"What makes our study unique is that we evaluated AMF colonization in 14 different lines of Bt and non-Bt corn under consistent experimental conditions in a greenhouse using locally collected agricultural field soil as the AMF inoculum," said Cheeke.
"The use of whole soil in this study allowed each Bt and non-Bt corn line to interact with a community of soil organisms, making this study more ecologically relevant than other greenhouse studies that use a single species of AMF," she adds.
Interestingly, the authors found that colonization of plant roots by symbiotic soil fungi was lower in the genetically modified Bt corn than in the control lines. However, there was no difference in root biomass or shoot biomass between the two types of corn at the time of harvest.
Cheeke and co-authors also determined that the Bt-protein itself is not directly toxic to the fungi since AMF colonization of vegetable soybeans did not differ for those grown in soil previously containing Bt vs. non-Bt corn.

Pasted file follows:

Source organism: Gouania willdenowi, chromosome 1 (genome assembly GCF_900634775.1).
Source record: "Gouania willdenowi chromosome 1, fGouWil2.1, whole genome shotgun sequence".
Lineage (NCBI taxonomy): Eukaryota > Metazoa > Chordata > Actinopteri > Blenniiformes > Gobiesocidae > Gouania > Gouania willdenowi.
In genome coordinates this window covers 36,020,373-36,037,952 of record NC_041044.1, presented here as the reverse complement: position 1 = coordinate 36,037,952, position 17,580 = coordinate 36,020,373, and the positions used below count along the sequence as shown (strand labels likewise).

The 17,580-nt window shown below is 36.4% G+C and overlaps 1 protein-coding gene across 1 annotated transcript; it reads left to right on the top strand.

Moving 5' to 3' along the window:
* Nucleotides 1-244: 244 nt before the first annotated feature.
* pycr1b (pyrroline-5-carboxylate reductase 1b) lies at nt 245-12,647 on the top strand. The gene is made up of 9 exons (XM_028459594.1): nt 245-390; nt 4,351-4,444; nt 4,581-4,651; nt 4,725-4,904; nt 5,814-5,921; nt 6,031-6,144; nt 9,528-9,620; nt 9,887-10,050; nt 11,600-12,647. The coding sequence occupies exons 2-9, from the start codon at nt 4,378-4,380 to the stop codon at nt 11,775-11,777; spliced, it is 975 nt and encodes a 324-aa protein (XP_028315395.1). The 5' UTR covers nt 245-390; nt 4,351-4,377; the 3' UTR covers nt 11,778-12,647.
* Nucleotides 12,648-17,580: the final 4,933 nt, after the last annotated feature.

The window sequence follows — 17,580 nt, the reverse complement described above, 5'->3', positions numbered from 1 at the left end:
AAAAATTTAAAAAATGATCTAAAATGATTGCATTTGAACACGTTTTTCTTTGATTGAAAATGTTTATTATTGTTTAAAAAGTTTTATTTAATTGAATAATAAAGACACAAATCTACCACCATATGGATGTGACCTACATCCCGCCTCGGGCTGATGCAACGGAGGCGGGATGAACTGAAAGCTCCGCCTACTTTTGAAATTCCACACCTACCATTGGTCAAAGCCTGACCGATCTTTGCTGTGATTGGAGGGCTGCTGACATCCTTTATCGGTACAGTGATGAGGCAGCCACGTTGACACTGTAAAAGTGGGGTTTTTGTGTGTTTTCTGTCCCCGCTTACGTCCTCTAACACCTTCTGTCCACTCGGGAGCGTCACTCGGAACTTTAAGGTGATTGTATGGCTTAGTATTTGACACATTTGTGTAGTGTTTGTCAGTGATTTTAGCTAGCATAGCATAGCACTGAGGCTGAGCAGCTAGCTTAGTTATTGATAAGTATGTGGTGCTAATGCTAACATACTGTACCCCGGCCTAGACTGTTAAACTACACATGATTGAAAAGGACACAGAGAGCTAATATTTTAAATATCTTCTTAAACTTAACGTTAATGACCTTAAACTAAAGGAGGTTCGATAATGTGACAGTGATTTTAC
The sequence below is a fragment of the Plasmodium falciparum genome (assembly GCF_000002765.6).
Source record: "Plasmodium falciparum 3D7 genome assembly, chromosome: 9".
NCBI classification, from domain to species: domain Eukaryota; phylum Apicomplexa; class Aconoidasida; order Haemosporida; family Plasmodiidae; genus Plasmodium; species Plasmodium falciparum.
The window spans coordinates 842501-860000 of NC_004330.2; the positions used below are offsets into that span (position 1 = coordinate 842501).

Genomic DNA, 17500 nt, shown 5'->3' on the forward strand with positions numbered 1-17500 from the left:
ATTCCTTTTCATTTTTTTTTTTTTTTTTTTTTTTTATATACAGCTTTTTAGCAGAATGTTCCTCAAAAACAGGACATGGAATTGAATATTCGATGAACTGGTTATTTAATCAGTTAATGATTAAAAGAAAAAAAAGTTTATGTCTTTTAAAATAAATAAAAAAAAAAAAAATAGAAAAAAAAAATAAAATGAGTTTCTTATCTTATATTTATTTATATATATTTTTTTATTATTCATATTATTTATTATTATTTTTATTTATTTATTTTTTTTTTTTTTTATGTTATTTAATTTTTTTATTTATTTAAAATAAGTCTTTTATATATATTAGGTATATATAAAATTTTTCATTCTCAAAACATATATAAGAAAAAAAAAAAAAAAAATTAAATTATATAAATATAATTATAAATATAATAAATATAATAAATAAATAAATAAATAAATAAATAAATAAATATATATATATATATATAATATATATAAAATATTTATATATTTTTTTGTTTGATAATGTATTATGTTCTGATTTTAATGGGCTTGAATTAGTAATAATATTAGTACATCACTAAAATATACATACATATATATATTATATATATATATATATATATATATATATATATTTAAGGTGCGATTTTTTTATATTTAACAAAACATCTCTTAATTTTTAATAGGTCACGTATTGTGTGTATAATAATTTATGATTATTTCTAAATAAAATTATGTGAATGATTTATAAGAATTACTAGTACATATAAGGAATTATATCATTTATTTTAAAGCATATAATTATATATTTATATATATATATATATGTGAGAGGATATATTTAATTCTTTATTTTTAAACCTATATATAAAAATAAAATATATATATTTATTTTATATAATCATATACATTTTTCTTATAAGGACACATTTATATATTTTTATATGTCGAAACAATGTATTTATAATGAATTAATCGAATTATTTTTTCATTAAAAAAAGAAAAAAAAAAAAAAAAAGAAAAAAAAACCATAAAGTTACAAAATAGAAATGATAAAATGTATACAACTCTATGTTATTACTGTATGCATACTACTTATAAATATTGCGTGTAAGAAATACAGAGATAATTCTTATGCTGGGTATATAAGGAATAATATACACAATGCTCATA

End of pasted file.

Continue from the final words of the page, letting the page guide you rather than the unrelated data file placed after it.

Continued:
Together these findings contribute to the growing body of knowledge examining the unanticipated effects of Bt crop cultivation on non-target soil organisms. Examining non-target effects of genetically engineered crops on symbiotic soil organisms becomes even more important as acreage devoted to the cultivation of Bt crops continues to increase globally.
"In 2011, 88% of the corn cultivated in the United States was genetically modified to express insect resistance, herbicide tolerance, or some combination of stacked traits," Cheeke commented. "Globally, genetically modified corn is cultivated in at least 16 different countries."
Cheeke notes that the next step is to understand the ecological significance of this study. "In greenhouse studies Bt corn had lower levels AMF colonization, so now it is important to see i
|Contact: Richard Hund|
American Journal of Botany